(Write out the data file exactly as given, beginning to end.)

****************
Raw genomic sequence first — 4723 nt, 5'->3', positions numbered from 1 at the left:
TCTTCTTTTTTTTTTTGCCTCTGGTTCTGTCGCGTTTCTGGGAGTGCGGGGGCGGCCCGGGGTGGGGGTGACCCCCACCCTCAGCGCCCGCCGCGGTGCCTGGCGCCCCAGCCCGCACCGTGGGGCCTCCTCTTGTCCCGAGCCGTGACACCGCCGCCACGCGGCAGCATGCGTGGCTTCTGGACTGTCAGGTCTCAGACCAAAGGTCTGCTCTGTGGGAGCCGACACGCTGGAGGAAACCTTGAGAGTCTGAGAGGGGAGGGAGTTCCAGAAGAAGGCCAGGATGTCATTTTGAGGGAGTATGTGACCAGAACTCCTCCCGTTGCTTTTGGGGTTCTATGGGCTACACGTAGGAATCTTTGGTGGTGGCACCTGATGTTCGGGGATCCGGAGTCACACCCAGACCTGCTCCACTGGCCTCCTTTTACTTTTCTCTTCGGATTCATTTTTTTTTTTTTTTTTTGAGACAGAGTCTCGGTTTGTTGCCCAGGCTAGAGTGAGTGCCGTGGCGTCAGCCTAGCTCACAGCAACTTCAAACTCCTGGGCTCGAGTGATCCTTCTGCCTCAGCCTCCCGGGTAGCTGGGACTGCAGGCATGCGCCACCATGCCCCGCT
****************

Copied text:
Raw genomic sequence first — 4723 nt, 5'->3', positions numbered from 1 at the left:
TCTTCTTTTTTTTTTTGCCTCTGGTTCTGTCGCGTTTCTGGGAGTGCGGGGGCGGCCCGGGGTGGGGGTGACCCCCACCCTCAGCGCCCGCCGCGGTGCCTGGCGCCCCAGCCCGCACCGTGGGGCCTCCTCTTGTCCCGAGCCGTGACACCGCCGCCACGCGGCAGCATGCGTGGCTTCTGGACTGTCAGGTCTCAGACCAAAGGTCTGCTCTGTGGGAGCCGACACGCTGGAGGAAACCTTGAGAGTCTGAGAGGGGAGGGAGTTCCAGAAGAAGGCCAGGATGTCATTTTGAGGGAGTATGTGACCAGAACTCCTCCCGTTGCTTTTGGGGTTCTATGGGCTACACGTAGGAATCTTTGGTGGTGGCACCTGATGTTCGGGGATCCGGAGTCACACCCAGACCTGCTCCACTGGCCTCCTTTTACTTTTCTCTTCGGATTCATTTTTTTTTTTTTTTTTTGAGACAGAGTCTCGGTTTGTTGCCCAGGCTAGAGTGAGTGCCGTGGCGTCAGCCTAGCTCACAGCAACTTCAAACTCCTGGGCTCGAGTGATCCTTCTGCCTCAGCCTCCCGGGTAGCTGGGACTGCAGGCATGCGCCACCATGCCCCGCT